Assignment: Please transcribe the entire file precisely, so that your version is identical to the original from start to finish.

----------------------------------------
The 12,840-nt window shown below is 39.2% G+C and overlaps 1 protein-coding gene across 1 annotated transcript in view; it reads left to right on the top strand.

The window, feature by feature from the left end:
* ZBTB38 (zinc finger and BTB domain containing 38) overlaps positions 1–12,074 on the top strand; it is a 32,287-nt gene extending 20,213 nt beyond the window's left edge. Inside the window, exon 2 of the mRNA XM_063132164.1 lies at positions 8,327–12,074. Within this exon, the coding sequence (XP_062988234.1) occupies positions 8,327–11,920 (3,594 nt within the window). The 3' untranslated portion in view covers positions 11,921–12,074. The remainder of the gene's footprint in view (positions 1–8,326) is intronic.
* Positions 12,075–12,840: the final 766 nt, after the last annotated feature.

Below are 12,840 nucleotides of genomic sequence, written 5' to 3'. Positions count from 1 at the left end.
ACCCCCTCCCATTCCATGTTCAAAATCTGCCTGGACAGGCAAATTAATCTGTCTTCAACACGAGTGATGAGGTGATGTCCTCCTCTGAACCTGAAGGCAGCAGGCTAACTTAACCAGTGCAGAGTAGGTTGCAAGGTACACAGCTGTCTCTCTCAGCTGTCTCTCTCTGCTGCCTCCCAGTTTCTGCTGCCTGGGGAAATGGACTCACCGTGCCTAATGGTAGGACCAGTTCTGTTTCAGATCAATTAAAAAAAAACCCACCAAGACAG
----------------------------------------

The 12,840-nt window shown below is 39.2% G+C and overlaps 1 protein-coding gene across 1 annotated transcript in view; it reads left to right on the top strand.

The window, feature by feature from the left end:
* ZBTB38 (zinc finger and BTB domain containing 38) overlaps positions 1–12,074 on the top strand; it is a 32,287-nt gene extending 20,213 nt beyond the window's left edge. Inside the window, exon 2 of the mRNA XM_063132164.1 lies at positions 8,327–12,074. Within this exon, the coding sequence (XP_062988234.1) occupies positions 8,327–11,920 (3,594 nt within the window). The 3' untranslated portion in view covers positions 11,921–12,074. The remainder of the gene's footprint in view (positions 1–8,326) is intronic.
* Positions 12,075–12,840: the final 766 nt, after the last annotated feature.

Below are 12,840 nucleotides of genomic sequence, written 5' to 3'. Positions count from 1 at the left end.
ACCCCCTCCCATTCCATGTTCAAAATCTGCCTGGACAGGCAAATTAATCTGTCTTCAACACGAGTGATGAGGTGATGTCCTCCTCTGAACCTGAAGGCAGCAGGCTAACTTAACCAGTGCAGAGTAGGTTGCAAGGTACACAGCTGTCTCTCTCAGCTGTCTCTCTCTGCTGCCTCCCAGTTTCTGCTGCCTGGGGAAATGGACTCACCGTGCCTAATGGTAGGACCAGTTCTGTTTCAGATCAATTAAAAAAAAACCCACCAAGACAG